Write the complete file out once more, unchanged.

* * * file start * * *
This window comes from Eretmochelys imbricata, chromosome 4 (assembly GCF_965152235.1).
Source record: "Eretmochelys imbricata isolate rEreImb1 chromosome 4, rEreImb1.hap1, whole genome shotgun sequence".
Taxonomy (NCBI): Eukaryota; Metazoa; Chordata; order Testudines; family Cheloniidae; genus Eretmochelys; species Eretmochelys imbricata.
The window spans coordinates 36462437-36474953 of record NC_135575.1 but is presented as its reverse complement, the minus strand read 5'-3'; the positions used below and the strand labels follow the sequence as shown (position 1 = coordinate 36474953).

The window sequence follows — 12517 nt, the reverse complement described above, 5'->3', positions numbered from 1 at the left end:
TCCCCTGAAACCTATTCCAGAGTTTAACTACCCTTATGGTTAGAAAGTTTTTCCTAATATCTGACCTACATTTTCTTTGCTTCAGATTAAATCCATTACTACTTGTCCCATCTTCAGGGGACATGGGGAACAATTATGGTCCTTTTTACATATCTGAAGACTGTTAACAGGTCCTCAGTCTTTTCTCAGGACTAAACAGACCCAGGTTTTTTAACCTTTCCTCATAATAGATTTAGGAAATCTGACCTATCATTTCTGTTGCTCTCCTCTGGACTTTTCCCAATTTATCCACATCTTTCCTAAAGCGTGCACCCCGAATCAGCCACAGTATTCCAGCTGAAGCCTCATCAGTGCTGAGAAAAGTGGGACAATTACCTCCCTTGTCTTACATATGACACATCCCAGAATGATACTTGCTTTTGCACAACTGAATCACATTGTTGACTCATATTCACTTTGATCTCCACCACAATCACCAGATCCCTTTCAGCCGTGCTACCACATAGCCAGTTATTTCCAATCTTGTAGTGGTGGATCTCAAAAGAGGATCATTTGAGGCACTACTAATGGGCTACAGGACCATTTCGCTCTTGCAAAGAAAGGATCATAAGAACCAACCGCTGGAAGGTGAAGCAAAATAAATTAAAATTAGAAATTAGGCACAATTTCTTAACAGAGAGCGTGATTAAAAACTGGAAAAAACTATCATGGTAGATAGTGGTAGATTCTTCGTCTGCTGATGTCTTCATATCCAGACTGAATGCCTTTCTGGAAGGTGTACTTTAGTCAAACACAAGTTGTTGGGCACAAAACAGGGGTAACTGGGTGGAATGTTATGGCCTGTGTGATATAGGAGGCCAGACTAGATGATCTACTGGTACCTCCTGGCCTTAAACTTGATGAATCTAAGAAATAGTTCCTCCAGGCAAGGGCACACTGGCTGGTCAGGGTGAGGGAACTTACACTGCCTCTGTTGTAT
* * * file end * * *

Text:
This window comes from Eretmochelys imbricata, chromosome 4 (assembly GCF_965152235.1).
Source record: "Eretmochelys imbricata isolate rEreImb1 chromosome 4, rEreImb1.hap1, whole genome shotgun sequence".
Taxonomy (NCBI): Eukaryota; Metazoa; Chordata; order Testudines; family Cheloniidae; genus Eretmochelys; species Eretmochelys imbricata.
The window spans coordinates 36462437-36474953 of record NC_135575.1 but is presented as its reverse complement, the minus strand read 5'-3'; the positions used below and the strand labels follow the sequence as shown (position 1 = coordinate 36474953).

The window sequence follows — 12517 nt, the reverse complement described above, 5'->3', positions numbered from 1 at the left end:
TCCCCTGAAACCTATTCCAGAGTTTAACTACCCTTATGGTTAGAAAGTTTTTCCTAATATCTGACCTACATTTTCTTTGCTTCAGATTAAATCCATTACTACTTGTCCCATCTTCAGGGGACATGGGGAACAATTATGGTCCTTTTTACATATCTGAAGACTGTTAACAGGTCCTCAGTCTTTTCTCAGGACTAAACAGACCCAGGTTTTTTAACCTTTCCTCATAATAGATTTAGGAAATCTGACCTATCATTTCTGTTGCTCTCCTCTGGACTTTTCCCAATTTATCCACATCTTTCCTAAAGCGTGCACCCCGAATCAGCCACAGTATTCCAGCTGAAGCCTCATCAGTGCTGAGAAAAGTGGGACAATTACCTCCCTTGTCTTACATATGACACATCCCAGAATGATACTTGCTTTTGCACAACTGAATCACATTGTTGACTCATATTCACTTTGATCTCCACCACAATCACCAGATCCCTTTCAGCCGTGCTACCACATAGCCAGTTATTTCCAATCTTGTAGTGGTGGATCTCAAAAGAGGATCATTTGAGGCACTACTAATGGGCTACAGGACCATTTCGCTCTTGCAAAGAAAGGATCATAAGAACCAACCGCTGGAAGGTGAAGCAAAATAAATTAAAATTAGAAATTAGGCACAATTTCTTAACAGAGAGCGTGATTAAAAACTGGAAAAAACTATCATGGTAGATAGTGGTAGATTCTTCGTCTGCTGATGTCTTCATATCCAGACTGAATGCCTTTCTGGAAGGTGTACTTTAGTCAAACACAAGTTGTTGGGCACAAAACAGGGGTAACTGGGTGGAATGTTATGGCCTGTGTGATATAGGAGGCCAGACTAGATGATCTACTGGTACCTCCTGGCCTTAAACTTGATGAATCTAAGAAATAGTTCCTCCAGGCAAGGGCACACTGGCTGGTCAGGGTGAGGGAACTTACACTGCCTCTGTTGTAT